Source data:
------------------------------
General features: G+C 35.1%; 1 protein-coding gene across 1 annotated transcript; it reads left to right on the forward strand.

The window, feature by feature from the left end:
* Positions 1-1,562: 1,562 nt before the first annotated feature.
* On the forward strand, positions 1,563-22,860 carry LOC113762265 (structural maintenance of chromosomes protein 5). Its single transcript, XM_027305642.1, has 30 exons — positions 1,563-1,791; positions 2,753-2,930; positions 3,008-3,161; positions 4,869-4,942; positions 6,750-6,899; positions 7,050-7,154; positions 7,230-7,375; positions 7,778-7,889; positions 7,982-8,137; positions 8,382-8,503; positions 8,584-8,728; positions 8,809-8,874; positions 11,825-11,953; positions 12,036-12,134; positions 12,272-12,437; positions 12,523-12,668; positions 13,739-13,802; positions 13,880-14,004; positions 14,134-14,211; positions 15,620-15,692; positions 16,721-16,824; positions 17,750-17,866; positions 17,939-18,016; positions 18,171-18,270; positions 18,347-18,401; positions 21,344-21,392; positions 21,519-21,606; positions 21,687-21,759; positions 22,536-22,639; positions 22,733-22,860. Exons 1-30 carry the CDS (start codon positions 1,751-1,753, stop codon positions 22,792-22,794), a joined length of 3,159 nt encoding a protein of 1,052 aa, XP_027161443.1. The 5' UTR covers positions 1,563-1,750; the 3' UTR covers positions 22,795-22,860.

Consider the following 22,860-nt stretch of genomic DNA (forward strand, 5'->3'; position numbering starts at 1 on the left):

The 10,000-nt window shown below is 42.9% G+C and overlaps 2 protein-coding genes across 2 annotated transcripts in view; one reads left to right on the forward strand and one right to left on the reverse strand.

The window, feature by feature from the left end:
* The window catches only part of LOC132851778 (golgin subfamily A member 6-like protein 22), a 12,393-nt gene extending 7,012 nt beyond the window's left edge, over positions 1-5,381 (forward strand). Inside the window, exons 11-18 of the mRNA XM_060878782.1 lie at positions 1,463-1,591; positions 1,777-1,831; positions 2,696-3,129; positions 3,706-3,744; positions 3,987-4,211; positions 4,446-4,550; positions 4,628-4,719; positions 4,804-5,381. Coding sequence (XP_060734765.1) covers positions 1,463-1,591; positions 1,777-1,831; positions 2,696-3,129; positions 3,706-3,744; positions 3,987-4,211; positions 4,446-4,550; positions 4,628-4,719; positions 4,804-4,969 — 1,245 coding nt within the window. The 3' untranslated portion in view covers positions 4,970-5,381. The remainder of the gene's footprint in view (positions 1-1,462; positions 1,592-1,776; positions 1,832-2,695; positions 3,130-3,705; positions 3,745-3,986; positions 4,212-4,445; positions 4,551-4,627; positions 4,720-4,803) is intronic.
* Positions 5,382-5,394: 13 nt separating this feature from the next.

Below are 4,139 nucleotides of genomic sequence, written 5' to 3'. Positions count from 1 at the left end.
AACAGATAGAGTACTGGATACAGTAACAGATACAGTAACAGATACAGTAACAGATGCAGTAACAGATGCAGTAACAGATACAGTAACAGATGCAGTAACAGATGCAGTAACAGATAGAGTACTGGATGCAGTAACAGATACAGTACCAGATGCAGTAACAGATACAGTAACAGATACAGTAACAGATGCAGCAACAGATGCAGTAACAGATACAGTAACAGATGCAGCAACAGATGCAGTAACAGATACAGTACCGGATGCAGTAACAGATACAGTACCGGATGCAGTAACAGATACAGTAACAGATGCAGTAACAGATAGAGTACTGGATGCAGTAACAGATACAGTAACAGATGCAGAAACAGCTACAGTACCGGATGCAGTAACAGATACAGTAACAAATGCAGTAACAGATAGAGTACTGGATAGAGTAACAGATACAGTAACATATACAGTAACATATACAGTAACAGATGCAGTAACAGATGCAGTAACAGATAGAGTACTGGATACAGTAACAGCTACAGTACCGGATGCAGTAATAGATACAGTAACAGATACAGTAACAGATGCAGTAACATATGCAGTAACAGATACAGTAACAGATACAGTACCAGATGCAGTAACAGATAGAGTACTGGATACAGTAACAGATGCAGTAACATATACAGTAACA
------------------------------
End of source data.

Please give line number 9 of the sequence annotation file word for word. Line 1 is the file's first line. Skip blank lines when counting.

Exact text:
* Positions 5,382-5,394: 13 nt separating this feature from the next.